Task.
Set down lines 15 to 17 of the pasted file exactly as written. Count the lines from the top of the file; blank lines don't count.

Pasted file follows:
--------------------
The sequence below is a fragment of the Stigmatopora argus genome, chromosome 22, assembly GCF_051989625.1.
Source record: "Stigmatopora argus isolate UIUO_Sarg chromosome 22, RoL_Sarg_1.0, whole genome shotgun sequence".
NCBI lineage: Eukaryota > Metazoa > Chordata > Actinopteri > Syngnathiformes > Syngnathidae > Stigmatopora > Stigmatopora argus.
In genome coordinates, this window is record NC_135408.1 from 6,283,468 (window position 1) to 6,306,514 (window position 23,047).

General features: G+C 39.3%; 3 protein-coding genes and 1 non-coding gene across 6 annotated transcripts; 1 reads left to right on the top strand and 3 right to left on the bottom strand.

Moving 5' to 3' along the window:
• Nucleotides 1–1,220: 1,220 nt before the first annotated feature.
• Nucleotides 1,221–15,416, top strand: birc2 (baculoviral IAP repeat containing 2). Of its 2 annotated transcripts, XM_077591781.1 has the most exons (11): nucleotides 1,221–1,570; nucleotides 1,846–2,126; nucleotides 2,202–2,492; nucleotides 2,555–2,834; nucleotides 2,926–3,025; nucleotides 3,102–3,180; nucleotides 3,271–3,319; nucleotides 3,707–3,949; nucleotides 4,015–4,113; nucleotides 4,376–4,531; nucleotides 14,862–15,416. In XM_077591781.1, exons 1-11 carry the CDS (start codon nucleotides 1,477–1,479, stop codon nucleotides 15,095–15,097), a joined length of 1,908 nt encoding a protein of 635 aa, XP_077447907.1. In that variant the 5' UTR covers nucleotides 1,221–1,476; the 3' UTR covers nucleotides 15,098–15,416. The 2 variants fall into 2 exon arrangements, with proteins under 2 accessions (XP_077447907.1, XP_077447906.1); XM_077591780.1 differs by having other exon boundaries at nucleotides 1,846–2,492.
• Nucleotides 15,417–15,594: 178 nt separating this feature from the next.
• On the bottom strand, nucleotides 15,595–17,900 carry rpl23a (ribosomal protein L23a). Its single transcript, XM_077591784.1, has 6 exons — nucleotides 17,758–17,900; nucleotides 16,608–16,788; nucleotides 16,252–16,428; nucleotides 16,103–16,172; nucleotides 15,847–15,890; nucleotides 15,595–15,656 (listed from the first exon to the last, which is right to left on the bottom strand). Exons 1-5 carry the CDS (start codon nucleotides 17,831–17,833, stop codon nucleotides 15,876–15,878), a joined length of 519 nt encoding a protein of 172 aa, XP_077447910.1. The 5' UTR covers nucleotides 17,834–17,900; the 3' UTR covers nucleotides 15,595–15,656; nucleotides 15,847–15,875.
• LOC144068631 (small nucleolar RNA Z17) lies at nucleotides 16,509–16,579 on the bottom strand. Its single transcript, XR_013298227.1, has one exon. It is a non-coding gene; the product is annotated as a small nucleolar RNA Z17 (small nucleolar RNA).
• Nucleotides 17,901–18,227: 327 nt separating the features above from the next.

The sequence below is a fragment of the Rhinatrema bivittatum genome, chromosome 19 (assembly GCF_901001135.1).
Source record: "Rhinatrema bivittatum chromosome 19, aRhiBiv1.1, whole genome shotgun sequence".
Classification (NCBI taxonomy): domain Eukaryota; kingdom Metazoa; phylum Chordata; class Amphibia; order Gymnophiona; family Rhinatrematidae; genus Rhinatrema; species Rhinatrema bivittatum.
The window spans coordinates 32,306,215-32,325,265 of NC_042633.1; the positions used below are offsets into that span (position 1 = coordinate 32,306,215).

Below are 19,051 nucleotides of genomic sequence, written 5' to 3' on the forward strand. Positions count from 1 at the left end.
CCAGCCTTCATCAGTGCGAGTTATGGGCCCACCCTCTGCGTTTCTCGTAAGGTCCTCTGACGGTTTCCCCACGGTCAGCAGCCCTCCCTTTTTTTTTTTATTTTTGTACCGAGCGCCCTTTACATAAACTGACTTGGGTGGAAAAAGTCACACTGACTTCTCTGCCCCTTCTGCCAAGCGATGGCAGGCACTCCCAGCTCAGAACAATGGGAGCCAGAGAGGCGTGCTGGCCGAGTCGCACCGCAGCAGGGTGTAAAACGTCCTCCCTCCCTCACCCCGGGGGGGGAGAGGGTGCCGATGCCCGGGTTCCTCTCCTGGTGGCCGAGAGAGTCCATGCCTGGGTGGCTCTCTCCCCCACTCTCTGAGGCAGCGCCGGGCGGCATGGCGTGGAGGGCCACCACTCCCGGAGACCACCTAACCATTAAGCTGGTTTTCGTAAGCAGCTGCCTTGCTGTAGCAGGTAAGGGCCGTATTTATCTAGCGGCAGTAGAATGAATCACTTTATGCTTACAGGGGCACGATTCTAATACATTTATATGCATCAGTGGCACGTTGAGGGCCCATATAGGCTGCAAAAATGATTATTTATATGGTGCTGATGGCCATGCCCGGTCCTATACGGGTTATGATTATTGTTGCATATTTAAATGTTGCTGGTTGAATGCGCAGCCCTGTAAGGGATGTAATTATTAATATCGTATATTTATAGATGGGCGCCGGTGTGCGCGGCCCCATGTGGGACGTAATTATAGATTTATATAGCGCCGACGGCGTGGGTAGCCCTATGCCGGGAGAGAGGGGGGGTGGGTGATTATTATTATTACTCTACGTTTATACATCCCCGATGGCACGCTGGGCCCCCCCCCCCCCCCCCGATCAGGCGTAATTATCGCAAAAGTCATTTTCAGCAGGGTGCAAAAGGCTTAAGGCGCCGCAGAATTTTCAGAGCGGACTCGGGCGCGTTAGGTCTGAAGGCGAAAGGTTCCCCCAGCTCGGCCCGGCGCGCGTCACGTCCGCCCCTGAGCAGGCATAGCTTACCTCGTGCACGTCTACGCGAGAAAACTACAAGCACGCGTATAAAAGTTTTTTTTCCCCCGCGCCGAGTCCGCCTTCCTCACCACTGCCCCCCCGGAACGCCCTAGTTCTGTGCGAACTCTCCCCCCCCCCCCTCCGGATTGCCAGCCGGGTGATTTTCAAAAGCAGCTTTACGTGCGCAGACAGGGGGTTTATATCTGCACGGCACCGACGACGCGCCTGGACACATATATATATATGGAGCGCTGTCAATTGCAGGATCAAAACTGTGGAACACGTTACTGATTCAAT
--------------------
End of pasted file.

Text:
Classification (NCBI taxonomy): domain Eukaryota; kingdom Metazoa; phylum Chordata; class Amphibia; order Gymnophiona; family Rhinatrematidae; genus Rhinatrema; species Rhinatrema bivittatum.
The window spans coordinates 32,306,215-32,325,265 of NC_042633.1; the positions used below are offsets into that span (position 1 = coordinate 32,306,215).

Below are 19,051 nucleotides of genomic sequence, written 5' to 3' on the forward strand. Positions count from 1 at the left end.